First, the US' suppression of China's chip industry has busted the myth of the free market, shattered the illusion of Chinese people that buying is better than manufacturing, renting is better than buying and firmed up the determination to master cutting-edge technologies.
Second, the US' chip ban provides a golden opportunity for Chinese enterprises to tap the domestic market. Another positive factor for the development of China's chip industry is the growing input from the government.
China should intensify its efforts to support the development of the chip and semiconductor industry to ensure the security of the chip supply chain and further raise the global competitiveness of its high-end manufacturing sector.
First, the strategic significance of the chip industry needs to be fully grasped. After the founding of the People's Republic of China, the country made huge breakthroughs in its nuclear industry and aerospace industry despite the blockage imposed by the US and the Soviet Union. In light of the important role the semiconductor industry plays in economic development and national security, and considering that China lags behind in the global semiconductor industry and has several technological bottlenecks to overcome in key areas, the country should vigorously push for the development of the chip industry in a systematic way.
Second, large investment is required to incentivize enterprises and research institutions to make innovations. On the one hand, the government needs to chart a long-term roadmap for the development of the semiconductor industry and roll out support measures; on the other hand, it should use macro control measures to carry out nationwide resources allocation in different links of the semiconductor industry, build an innovation system pooling the efforts of enterprises, universities and research institutes, and create a sound environment for realizing technological innovations and the development of local enterprises.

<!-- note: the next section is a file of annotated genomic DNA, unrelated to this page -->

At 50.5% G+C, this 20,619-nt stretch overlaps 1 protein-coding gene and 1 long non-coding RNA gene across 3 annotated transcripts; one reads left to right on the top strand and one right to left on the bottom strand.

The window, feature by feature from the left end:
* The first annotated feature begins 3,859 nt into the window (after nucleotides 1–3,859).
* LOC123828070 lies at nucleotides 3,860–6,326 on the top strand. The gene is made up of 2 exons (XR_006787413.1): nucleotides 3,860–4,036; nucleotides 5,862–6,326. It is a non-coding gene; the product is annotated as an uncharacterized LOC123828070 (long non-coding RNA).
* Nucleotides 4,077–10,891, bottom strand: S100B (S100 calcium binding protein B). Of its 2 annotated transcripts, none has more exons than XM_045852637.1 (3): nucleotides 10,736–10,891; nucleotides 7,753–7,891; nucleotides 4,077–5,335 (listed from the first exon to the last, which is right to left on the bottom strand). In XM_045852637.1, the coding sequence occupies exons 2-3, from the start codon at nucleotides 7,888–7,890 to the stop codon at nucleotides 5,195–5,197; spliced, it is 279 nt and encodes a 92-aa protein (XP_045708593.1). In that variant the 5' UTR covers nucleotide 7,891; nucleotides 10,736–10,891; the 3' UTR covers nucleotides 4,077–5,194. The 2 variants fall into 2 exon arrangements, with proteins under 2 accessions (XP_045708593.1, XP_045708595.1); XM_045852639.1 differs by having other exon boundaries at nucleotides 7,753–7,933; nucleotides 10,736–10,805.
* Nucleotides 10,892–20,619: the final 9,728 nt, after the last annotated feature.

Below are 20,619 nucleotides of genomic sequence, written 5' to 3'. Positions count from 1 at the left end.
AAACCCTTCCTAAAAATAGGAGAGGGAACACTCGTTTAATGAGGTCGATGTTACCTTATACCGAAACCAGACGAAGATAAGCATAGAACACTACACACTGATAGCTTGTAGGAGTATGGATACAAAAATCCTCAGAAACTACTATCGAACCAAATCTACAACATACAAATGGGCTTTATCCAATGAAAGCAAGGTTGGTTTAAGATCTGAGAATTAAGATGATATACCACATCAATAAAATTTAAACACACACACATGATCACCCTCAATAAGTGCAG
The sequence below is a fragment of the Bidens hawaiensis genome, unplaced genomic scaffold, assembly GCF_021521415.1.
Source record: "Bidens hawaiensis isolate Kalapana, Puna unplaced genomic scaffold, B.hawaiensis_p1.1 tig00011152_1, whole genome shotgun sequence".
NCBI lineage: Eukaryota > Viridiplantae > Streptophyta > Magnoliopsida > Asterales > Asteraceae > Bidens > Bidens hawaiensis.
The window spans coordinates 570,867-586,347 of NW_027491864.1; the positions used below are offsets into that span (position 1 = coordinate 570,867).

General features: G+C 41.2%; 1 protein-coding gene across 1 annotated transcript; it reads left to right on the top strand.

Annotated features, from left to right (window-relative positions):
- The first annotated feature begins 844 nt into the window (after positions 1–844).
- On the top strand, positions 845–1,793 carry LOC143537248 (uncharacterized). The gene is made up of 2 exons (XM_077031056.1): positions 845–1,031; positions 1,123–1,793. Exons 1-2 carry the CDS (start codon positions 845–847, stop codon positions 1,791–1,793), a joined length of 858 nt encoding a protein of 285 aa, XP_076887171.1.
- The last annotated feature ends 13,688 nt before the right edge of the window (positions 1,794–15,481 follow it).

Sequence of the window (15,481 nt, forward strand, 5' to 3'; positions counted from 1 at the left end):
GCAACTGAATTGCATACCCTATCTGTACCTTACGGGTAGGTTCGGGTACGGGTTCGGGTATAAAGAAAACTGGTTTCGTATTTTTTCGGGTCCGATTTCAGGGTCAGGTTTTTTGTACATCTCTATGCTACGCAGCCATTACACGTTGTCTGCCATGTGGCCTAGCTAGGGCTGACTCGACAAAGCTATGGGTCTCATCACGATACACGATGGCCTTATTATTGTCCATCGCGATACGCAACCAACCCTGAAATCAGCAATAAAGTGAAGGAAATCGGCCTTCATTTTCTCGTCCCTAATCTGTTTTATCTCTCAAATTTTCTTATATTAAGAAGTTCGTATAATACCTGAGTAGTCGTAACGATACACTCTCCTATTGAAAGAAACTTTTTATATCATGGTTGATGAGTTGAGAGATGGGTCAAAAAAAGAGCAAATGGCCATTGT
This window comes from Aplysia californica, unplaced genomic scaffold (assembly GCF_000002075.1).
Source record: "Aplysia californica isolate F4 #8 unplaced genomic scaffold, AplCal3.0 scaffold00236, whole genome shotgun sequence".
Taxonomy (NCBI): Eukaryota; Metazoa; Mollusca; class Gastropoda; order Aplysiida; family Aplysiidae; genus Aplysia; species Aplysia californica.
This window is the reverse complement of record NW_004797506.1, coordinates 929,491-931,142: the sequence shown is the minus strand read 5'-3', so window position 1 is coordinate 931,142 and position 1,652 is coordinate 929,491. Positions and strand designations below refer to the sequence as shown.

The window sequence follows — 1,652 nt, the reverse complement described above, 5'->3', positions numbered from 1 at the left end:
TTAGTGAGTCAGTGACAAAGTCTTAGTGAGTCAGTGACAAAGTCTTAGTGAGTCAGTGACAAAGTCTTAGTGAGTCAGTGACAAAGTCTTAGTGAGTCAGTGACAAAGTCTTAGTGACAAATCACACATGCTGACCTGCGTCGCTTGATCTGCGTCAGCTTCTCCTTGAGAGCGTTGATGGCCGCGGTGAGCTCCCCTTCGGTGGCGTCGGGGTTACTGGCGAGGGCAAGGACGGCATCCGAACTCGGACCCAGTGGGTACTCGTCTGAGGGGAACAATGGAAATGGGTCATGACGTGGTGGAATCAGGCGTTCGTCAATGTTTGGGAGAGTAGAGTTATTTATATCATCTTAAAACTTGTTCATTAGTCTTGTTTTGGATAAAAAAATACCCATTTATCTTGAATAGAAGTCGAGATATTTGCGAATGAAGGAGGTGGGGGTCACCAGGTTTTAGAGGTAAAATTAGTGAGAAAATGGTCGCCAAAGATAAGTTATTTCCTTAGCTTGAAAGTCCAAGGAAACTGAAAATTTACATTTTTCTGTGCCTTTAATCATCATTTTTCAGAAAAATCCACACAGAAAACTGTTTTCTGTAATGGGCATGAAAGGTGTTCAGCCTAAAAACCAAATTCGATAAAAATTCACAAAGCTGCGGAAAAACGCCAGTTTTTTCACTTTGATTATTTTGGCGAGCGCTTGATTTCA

Third, personnel training and talent introduction should be accelerated. The competition in the semiconductor industry is, to a large extent, a competition among top-notch technology talents. China's semiconductor industry started in the 1990s, and personnel in the sector are mainly concentrated in manufacturing, with both the number and quality of talents not sufficient to meet the industry's demand. Therefore, the country needs to cultivate more talents at home and introduce high-level talents from overseas.
Last but not least, a plan needs to be drawn up for the development direction of the semiconductor industry based on long-term goals. The gap between China and the US in the semiconductor industry will remain for a period. China should further push for high-level opening-up, and draw on the successful experiences of the global semiconductor industry, and form a new landscape in the semiconductor sector with domestic independent development and global cooperation supplementing each other.
Cai Cuihong is a professor at the Center for American Studies at Fudan University. Guo Wei is a postgraduate student at the School of International Relations and Public Affairs at Fudan University. The authors contributed this article to China Watch, a think tank powered by China Daily.